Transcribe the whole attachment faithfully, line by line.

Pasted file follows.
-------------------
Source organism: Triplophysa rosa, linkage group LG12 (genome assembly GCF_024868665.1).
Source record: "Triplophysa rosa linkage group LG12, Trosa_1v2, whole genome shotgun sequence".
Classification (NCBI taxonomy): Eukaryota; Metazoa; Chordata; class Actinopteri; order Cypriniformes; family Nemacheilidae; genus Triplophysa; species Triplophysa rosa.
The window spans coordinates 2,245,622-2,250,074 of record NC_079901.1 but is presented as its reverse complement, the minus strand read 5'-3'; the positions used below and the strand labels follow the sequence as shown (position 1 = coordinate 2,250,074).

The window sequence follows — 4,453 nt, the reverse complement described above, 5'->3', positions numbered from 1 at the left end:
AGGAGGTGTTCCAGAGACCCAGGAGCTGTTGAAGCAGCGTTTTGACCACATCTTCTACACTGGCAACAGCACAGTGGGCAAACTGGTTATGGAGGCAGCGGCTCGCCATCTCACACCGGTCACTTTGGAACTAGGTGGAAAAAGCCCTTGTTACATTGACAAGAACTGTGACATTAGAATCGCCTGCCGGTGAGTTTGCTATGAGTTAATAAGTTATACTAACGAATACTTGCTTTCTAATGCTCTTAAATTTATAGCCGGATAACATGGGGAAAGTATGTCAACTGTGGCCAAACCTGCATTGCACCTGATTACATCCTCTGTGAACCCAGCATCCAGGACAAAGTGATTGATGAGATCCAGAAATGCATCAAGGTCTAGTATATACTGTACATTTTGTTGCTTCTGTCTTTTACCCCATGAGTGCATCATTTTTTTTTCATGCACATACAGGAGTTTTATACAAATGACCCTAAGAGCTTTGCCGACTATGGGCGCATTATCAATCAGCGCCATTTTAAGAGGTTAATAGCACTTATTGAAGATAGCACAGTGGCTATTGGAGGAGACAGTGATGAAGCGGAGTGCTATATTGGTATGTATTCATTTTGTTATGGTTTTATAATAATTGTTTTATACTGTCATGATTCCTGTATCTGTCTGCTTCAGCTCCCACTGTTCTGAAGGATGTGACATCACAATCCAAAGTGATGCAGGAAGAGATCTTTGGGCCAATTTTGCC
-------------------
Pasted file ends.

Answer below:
Source organism: Triplophysa rosa, linkage group LG12 (genome assembly GCF_024868665.1).
Source record: "Triplophysa rosa linkage group LG12, Trosa_1v2, whole genome shotgun sequence".
Classification (NCBI taxonomy): Eukaryota; Metazoa; Chordata; class Actinopteri; order Cypriniformes; family Nemacheilidae; genus Triplophysa; species Triplophysa rosa.
The window spans coordinates 2,245,622-2,250,074 of record NC_079901.1 but is presented as its reverse complement, the minus strand read 5'-3'; the positions used below and the strand labels follow the sequence as shown (position 1 = coordinate 2,250,074).

The window sequence follows — 4,453 nt, the reverse complement described above, 5'->3', positions numbered from 1 at the left end:
AGGAGGTGTTCCAGAGACCCAGGAGCTGTTGAAGCAGCGTTTTGACCACATCTTCTACACTGGCAACAGCACAGTGGGCAAACTGGTTATGGAGGCAGCGGCTCGCCATCTCACACCGGTCACTTTGGAACTAGGTGGAAAAAGCCCTTGTTACATTGACAAGAACTGTGACATTAGAATCGCCTGCCGGTGAGTTTGCTATGAGTTAATAAGTTATACTAACGAATACTTGCTTTCTAATGCTCTTAAATTTATAGCCGGATAACATGGGGAAAGTATGTCAACTGTGGCCAAACCTGCATTGCACCTGATTACATCCTCTGTGAACCCAGCATCCAGGACAAAGTGATTGATGAGATCCAGAAATGCATCAAGGTCTAGTATATACTGTACATTTTGTTGCTTCTGTCTTTTACCCCATGAGTGCATCATTTTTTTTTCATGCACATACAGGAGTTTTATACAAATGACCCTAAGAGCTTTGCCGACTATGGGCGCATTATCAATCAGCGCCATTTTAAGAGGTTAATAGCACTTATTGAAGATAGCACAGTGGCTATTGGAGGAGACAGTGATGAAGCGGAGTGCTATATTGGTATGTATTCATTTTGTTATGGTTTTATAATAATTGTTTTATACTGTCATGATTCCTGTATCTGTCTGCTTCAGCTCCCACTGTTCTGAAGGATGTGACATCACAATCCAAAGTGATGCAGGAAGAGATCTTTGGGCCAATTTTGCC